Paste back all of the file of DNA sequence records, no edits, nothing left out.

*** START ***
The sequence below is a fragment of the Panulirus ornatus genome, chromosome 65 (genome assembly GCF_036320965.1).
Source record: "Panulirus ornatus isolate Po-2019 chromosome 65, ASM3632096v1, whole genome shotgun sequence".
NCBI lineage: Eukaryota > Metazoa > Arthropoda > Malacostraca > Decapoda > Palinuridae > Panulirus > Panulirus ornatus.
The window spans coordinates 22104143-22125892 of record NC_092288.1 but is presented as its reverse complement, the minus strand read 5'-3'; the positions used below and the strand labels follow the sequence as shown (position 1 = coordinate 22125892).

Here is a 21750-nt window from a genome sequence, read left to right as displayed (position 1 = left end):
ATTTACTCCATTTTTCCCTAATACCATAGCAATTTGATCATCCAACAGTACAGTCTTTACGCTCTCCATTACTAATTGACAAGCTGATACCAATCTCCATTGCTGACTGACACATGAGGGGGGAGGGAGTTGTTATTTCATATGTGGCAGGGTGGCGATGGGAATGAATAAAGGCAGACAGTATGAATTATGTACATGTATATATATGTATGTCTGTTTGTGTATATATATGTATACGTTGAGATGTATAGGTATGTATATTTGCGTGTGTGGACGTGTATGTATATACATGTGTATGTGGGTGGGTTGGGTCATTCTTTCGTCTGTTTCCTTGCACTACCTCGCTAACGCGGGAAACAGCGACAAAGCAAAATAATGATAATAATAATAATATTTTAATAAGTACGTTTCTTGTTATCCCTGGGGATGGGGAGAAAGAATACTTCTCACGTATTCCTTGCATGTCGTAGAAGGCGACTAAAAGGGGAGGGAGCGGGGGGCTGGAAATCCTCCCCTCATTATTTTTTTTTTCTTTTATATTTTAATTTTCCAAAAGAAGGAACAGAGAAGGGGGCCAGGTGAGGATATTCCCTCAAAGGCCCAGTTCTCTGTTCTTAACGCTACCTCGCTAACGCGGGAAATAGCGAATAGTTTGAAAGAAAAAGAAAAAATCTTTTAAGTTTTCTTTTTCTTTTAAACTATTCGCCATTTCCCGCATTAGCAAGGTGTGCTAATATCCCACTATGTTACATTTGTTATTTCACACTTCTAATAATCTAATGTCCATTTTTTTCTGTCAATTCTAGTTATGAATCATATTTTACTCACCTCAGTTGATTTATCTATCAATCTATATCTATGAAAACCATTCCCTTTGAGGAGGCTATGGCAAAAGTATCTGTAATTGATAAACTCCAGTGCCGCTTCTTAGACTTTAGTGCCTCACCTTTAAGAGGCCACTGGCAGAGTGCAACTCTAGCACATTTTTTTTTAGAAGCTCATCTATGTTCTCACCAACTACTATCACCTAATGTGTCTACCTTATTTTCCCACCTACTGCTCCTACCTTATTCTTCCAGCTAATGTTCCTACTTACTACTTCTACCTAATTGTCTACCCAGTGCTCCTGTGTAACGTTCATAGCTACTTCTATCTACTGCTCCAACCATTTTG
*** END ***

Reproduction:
The sequence below is a fragment of the Panulirus ornatus genome, chromosome 65 (genome assembly GCF_036320965.1).
Source record: "Panulirus ornatus isolate Po-2019 chromosome 65, ASM3632096v1, whole genome shotgun sequence".
NCBI lineage: Eukaryota > Metazoa > Arthropoda > Malacostraca > Decapoda > Palinuridae > Panulirus > Panulirus ornatus.
The window spans coordinates 22104143-22125892 of record NC_092288.1 but is presented as its reverse complement, the minus strand read 5'-3'; the positions used below and the strand labels follow the sequence as shown (position 1 = coordinate 22125892).

Here is a 21750-nt window from a genome sequence, read left to right as displayed (position 1 = left end):
ATTTACTCCATTTTTCCCTAATACCATAGCAATTTGATCATCCAACAGTACAGTCTTTACGCTCTCCATTACTAATTGACAAGCTGATACCAATCTCCATTGCTGACTGACACATGAGGGGGGAGGGAGTTGTTATTTCATATGTGGCAGGGTGGCGATGGGAATGAATAAAGGCAGACAGTATGAATTATGTACATGTATATATATGTATGTCTGTTTGTGTATATATATGTATACGTTGAGATGTATAGGTATGTATATTTGCGTGTGTGGACGTGTATGTATATACATGTGTATGTGGGTGGGTTGGGTCATTCTTTCGTCTGTTTCCTTGCACTACCTCGCTAACGCGGGAAACAGCGACAAAGCAAAATAATGATAATAATAATAATATTTTAATAAGTACGTTTCTTGTTATCCCTGGGGATGGGGAGAAAGAATACTTCTCACGTATTCCTTGCATGTCGTAGAAGGCGACTAAAAGGGGAGGGAGCGGGGGGCTGGAAATCCTCCCCTCATTATTTTTTTTTTCTTTTATATTTTAATTTTCCAAAAGAAGGAACAGAGAAGGGGGCCAGGTGAGGATATTCCCTCAAAGGCCCAGTTCTCTGTTCTTAACGCTACCTCGCTAACGCGGGAAATAGCGAATAGTTTGAAAGAAAAAGAAAAAATCTTTTAAGTTTTCTTTTTCTTTTAAACTATTCGCCATTTCCCGCATTAGCAAGGTGTGCTAATATCCCACTATGTTACATTTGTTATTTCACACTTCTAATAATCTAATGTCCATTTTTTTCTGTCAATTCTAGTTATGAATCATATTTTACTCACCTCAGTTGATTTATCTATCAATCTATATCTATGAAAACCATTCCCTTTGAGGAGGCTATGGCAAAAGTATCTGTAATTGATAAACTCCAGTGCCGCTTCTTAGACTTTAGTGCCTCACCTTTAAGAGGCCACTGGCAGAGTGCAACTCTAGCACATTTTTTTTTAGAAGCTCATCTATGTTCTCACCAACTACTATCACCTAATGTGTCTACCTTATTTTCCCACCTACTGCTCCTACCTTATTCTTCCAGCTAATGTTCCTACTTACTACTTCTACCTAATTGTCTACCCAGTGCTCCTGTGTAACGTTCATAGCTACTTCTATCTACTGCTCCAACCATTTTG